Generation Me: Disrupting the Living Room

I recently participated in a panel debate at the NPD DisplaySearch US FPD conference on the future of the smartphone and tablet, considering which, if either was more likely to drive greater market disruption moving forward. My inclination was to back the sure thing: the smartphone has already disrupted so many surrounding technologies and I see no reason why it will slow down any time soon. Consider this, according to the Connected Intelligence SmartMeter (on-device metering), the average smartphone user does something on their smartphones 110 times per day. Think about that - once every nine or ten minutes we reach out for out phone (assuming a good night’s sleep is had).

As a result, it’s clear that the smartphone is the device of choice for most of us and has disrupted not just surrounding technologies, but the very fabric of how we exist. The below graphic highlights just some of the disruption to date, looking at how we use the smartphone for activities that used to be the sole domain of alternative products, such as personal navigation devices (remember those?).

To be clear, the smartphone has not necessarily subsumed all related activity. Take, for example the PC: just because we use the smartphone for PC-related activity such as email, web browsing, and social network updates, doesn’t mean we don’t also need a PC. According to the Connected Home Report, 97 percent of Internet households still actively use the PC. After all, not all PC-related activities are easy to complete on a phone or tablet, today. But in other instances, such as music and navigation, the smartphone has had a fundamental impact on the “legacy” devices.

It is clear that a disruptive product’s job is never done, and I suspect the smartphone has plenty more innovation to come. One clear target is the TV environment. On the chart above, video adoption looks artificially low with only 20 percent of the smartphone base leveraging video, and it is. To make the point, I’ve stripped out all of the free video, such as YouTube or Vevo, which would drive the usage numbers sky-high. Instead, I’ve focused on the money, looking only at subscription-based video, such as Netflix or Hulu Plus. Twenty percent of smartphone users at least dabble in subscription-based viewing on their phone once a month or more.

And size does matters and impacts the adoption of subscription video. Once the screen size is greater than 4.5 inches, adoption increases, and the bigger the screen, the greater the adoption, scaling up to the tablet-sized 7 inch screen. And if we look at a younger audience, adoption is boosted once again, with 4.5 to 6 inch screened smartphones commanding almost as many users as a tablet.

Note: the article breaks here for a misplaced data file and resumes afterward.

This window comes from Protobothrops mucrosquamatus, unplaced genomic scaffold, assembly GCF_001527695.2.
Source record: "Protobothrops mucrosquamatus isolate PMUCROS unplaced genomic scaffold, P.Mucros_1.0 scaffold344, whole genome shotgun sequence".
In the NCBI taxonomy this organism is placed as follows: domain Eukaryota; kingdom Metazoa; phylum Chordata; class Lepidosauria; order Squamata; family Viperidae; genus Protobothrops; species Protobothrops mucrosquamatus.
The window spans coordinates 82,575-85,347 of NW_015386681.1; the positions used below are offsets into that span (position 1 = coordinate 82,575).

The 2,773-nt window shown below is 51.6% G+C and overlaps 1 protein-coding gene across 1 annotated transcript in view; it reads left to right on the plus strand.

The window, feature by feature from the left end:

Does this place the TV under threat? Obviously not, but it does provide another core audience for streaming video services. What we are beginning to see is the potential for video services to be pulled through the smartphone, rather than via a set-top box or connected TV.  Further, as screen-sharing solutions, such as Chromecast, increase in popularity, the smartphone-centric user has the opportunity to “throw” their streaming content to whichever screen is the most convenient, be it the large flat-screen in the living room or remaining on the 6 inch screen while traveling.  As with nearly all other smartphone disruptions, the genesis for this is the drive for “my” content on “my device”, rather than a shared environment. Welcome to Generation Me. For traditional content providers such as TV networks, the lesson from this is loud and clear: more emphasis must be placed on developing strong app solutions to target this younger audience now.

There is, of course, the argument that this younger audience, rather than driving change will themselves change, evolving into a more sharing, caring generation as they start families. I’m not convinced. Evolve? Yes, but to hope that they will follow the same path is foolish. I suspect that content will remain an individual focus, rather than a shared environment. This is not to say we won’t still see TV family nights and so on, but these can still be driven from a smartphone or tablet.

Which brings us to the original debate as to which device will drive greater disruption and I have a simple, if perhaps cheating answer. Simply put, both will cause disruption because fundamentally the tablet and the smartphone are fast-becoming one and the same. Smartphones are getting larger while tablets are getting smaller. The only technical difference these days is that tablets, at least in the U.S. market, do not support cellular-based voice. So what? The younger generation hardly uses that anymore, choosing instead data-focused solutions such as Facetime and Skype.